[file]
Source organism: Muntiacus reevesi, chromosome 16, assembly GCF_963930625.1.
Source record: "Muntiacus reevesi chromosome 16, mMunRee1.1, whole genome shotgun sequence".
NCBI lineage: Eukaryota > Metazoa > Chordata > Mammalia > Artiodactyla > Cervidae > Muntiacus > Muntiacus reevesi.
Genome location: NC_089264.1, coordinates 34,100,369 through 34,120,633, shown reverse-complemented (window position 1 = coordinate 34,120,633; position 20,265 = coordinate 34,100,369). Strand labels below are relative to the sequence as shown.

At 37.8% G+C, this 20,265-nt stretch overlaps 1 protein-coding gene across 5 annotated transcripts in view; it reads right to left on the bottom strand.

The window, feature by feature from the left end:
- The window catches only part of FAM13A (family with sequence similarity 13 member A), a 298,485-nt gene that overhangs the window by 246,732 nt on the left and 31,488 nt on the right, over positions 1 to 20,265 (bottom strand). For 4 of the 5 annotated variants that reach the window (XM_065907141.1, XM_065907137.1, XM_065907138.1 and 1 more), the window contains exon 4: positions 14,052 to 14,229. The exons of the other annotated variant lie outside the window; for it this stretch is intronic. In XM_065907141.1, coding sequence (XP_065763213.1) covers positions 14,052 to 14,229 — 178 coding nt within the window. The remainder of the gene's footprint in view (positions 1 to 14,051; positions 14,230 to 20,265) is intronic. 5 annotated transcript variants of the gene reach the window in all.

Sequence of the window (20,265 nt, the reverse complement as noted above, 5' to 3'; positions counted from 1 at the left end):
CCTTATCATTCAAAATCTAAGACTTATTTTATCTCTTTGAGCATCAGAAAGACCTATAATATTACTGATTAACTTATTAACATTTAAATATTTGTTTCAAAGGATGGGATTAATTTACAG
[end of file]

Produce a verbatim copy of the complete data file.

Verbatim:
Source organism: Muntiacus reevesi, chromosome 16, assembly GCF_963930625.1.
Source record: "Muntiacus reevesi chromosome 16, mMunRee1.1, whole genome shotgun sequence".
NCBI lineage: Eukaryota > Metazoa > Chordata > Mammalia > Artiodactyla > Cervidae > Muntiacus > Muntiacus reevesi.
Genome location: NC_089264.1, coordinates 34,100,369 through 34,120,633, shown reverse-complemented (window position 1 = coordinate 34,120,633; position 20,265 = coordinate 34,100,369). Strand labels below are relative to the sequence as shown.

At 37.8% G+C, this 20,265-nt stretch overlaps 1 protein-coding gene across 5 annotated transcripts in view; it reads right to left on the bottom strand.

The window, feature by feature from the left end:
- The window catches only part of FAM13A (family with sequence similarity 13 member A), a 298,485-nt gene that overhangs the window by 246,732 nt on the left and 31,488 nt on the right, over positions 1 to 20,265 (bottom strand). For 4 of the 5 annotated variants that reach the window (XM_065907141.1, XM_065907137.1, XM_065907138.1 and 1 more), the window contains exon 4: positions 14,052 to 14,229. The exons of the other annotated variant lie outside the window; for it this stretch is intronic. In XM_065907141.1, coding sequence (XP_065763213.1) covers positions 14,052 to 14,229 — 178 coding nt within the window. The remainder of the gene's footprint in view (positions 1 to 14,051; positions 14,230 to 20,265) is intronic. 5 annotated transcript variants of the gene reach the window in all.

Sequence of the window (20,265 nt, the reverse complement as noted above, 5' to 3'; positions counted from 1 at the left end):
CCTTATCATTCAAAATCTAAGACTTATTTTATCTCTTTGAGCATCAGAAAGACCTATAATATTACTGATTAACTTATTAACATTTAAATATTTGTTTCAAAGGATGGGATTAATTTACAG